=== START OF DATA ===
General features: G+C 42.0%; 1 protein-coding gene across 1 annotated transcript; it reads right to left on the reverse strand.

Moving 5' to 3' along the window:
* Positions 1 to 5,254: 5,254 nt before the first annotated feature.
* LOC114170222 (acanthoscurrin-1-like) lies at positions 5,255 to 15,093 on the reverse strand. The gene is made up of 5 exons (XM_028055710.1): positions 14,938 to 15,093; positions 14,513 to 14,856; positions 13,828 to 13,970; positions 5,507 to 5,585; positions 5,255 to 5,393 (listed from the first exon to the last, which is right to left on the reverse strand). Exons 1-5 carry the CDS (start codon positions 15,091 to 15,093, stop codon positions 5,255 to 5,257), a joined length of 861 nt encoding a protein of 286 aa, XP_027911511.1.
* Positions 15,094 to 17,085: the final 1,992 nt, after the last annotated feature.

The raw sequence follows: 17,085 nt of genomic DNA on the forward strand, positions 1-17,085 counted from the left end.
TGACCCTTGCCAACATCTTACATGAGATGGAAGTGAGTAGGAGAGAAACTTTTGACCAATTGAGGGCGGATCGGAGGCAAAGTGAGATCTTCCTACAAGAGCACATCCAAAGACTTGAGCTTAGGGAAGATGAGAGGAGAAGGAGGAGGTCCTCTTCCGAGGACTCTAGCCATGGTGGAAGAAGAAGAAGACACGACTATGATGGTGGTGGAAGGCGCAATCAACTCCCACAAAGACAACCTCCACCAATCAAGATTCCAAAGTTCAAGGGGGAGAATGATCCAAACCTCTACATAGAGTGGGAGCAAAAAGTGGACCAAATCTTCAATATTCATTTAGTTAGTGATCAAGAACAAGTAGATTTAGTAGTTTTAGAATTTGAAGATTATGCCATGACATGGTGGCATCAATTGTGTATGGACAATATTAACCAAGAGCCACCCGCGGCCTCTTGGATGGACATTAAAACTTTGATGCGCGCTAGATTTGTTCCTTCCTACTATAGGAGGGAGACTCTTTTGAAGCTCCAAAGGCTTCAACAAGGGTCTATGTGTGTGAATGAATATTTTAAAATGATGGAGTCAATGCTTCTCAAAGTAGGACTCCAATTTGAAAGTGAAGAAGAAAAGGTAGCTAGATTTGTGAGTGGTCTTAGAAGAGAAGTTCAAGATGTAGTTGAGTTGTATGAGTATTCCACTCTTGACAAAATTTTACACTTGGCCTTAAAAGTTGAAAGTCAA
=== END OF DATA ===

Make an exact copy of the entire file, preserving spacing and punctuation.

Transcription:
General features: G+C 42.0%; 1 protein-coding gene across 1 annotated transcript; it reads right to left on the reverse strand.

Moving 5' to 3' along the window:
* Positions 1 to 5,254: 5,254 nt before the first annotated feature.
* LOC114170222 (acanthoscurrin-1-like) lies at positions 5,255 to 15,093 on the reverse strand. The gene is made up of 5 exons (XM_028055710.1): positions 14,938 to 15,093; positions 14,513 to 14,856; positions 13,828 to 13,970; positions 5,507 to 5,585; positions 5,255 to 5,393 (listed from the first exon to the last, which is right to left on the reverse strand). Exons 1-5 carry the CDS (start codon positions 15,091 to 15,093, stop codon positions 5,255 to 5,257), a joined length of 861 nt encoding a protein of 286 aa, XP_027911511.1.
* Positions 15,094 to 17,085: the final 1,992 nt, after the last annotated feature.

The raw sequence follows: 17,085 nt of genomic DNA on the forward strand, positions 1-17,085 counted from the left end.
TGACCCTTGCCAACATCTTACATGAGATGGAAGTGAGTAGGAGAGAAACTTTTGACCAATTGAGGGCGGATCGGAGGCAAAGTGAGATCTTCCTACAAGAGCACATCCAAAGACTTGAGCTTAGGGAAGATGAGAGGAGAAGGAGGAGGTCCTCTTCCGAGGACTCTAGCCATGGTGGAAGAAGAAGAAGACACGACTATGATGGTGGTGGAAGGCGCAATCAACTCCCACAAAGACAACCTCCACCAATCAAGATTCCAAAGTTCAAGGGGGAGAATGATCCAAACCTCTACATAGAGTGGGAGCAAAAAGTGGACCAAATCTTCAATATTCATTTAGTTAGTGATCAAGAACAAGTAGATTTAGTAGTTTTAGAATTTGAAGATTATGCCATGACATGGTGGCATCAATTGTGTATGGACAATATTAACCAAGAGCCACCCGCGGCCTCTTGGATGGACATTAAAACTTTGATGCGCGCTAGATTTGTTCCTTCCTACTATAGGAGGGAGACTCTTTTGAAGCTCCAAAGGCTTCAACAAGGGTCTATGTGTGTGAATGAATATTTTAAAATGATGGAGTCAATGCTTCTCAAAGTAGGACTCCAATTTGAAAGTGAAGAAGAAAAGGTAGCTAGATTTGTGAGTGGTCTTAGAAGAGAAGTTCAAGATGTAGTTGAGTTGTATGAGTATTCCACTCTTGACAAAATTTTACACTTGGCCTTAAAAGTTGAAAGTCAA